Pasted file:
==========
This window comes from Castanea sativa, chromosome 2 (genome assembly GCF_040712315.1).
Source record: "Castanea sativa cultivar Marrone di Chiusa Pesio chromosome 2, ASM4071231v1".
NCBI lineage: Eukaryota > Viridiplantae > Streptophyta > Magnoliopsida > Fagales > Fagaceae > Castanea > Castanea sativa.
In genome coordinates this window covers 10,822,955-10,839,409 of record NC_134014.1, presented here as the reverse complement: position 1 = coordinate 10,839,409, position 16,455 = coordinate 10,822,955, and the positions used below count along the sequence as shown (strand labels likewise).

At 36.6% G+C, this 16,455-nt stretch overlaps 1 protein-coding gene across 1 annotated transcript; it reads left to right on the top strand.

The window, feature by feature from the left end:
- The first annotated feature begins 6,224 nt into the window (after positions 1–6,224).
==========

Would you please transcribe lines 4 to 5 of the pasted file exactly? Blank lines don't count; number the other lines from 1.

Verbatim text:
In genome coordinates this window covers 10,822,955-10,839,409 of record NC_134014.1, presented here as the reverse complement: position 1 = coordinate 10,839,409, position 16,455 = coordinate 10,822,955, and the positions used below count along the sequence as shown (strand labels likewise).

At 36.6% G+C, this 16,455-nt stretch overlaps 1 protein-coding gene across 1 annotated transcript; it reads left to right on the top strand.